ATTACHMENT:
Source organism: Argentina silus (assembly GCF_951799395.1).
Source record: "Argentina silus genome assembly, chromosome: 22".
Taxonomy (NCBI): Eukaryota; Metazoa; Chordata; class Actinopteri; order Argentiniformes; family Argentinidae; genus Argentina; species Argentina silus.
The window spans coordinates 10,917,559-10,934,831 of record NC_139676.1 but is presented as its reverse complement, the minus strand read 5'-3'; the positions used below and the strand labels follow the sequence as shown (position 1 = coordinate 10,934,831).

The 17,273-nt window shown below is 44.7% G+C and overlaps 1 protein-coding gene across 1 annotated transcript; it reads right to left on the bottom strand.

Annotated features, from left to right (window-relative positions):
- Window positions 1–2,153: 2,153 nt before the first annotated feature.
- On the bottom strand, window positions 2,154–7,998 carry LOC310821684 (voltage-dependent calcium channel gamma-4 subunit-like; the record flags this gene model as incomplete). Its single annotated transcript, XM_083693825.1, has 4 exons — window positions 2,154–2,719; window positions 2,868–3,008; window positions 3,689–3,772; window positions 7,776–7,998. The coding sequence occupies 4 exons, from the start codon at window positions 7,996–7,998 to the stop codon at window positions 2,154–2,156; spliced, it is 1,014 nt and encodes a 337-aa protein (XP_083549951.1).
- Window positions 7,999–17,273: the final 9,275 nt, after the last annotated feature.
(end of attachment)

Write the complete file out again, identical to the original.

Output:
Source organism: Argentina silus (assembly GCF_951799395.1).
Source record: "Argentina silus genome assembly, chromosome: 22".
Taxonomy (NCBI): Eukaryota; Metazoa; Chordata; class Actinopteri; order Argentiniformes; family Argentinidae; genus Argentina; species Argentina silus.
The window spans coordinates 10,917,559-10,934,831 of record NC_139676.1 but is presented as its reverse complement, the minus strand read 5'-3'; the positions used below and the strand labels follow the sequence as shown (position 1 = coordinate 10,934,831).

The 17,273-nt window shown below is 44.7% G+C and overlaps 1 protein-coding gene across 1 annotated transcript; it reads right to left on the bottom strand.

Annotated features, from left to right (window-relative positions):
- Window positions 1–2,153: 2,153 nt before the first annotated feature.
- On the bottom strand, window positions 2,154–7,998 carry LOC310821684 (voltage-dependent calcium channel gamma-4 subunit-like; the record flags this gene model as incomplete). Its single annotated transcript, XM_083693825.1, has 4 exons — window positions 2,154–2,719; window positions 2,868–3,008; window positions 3,689–3,772; window positions 7,776–7,998. The coding sequence occupies 4 exons, from the start codon at window positions 7,996–7,998 to the stop codon at window positions 2,154–2,156; spliced, it is 1,014 nt and encodes a 337-aa protein (XP_083549951.1).
- Window positions 7,999–17,273: the final 9,275 nt, after the last annotated feature.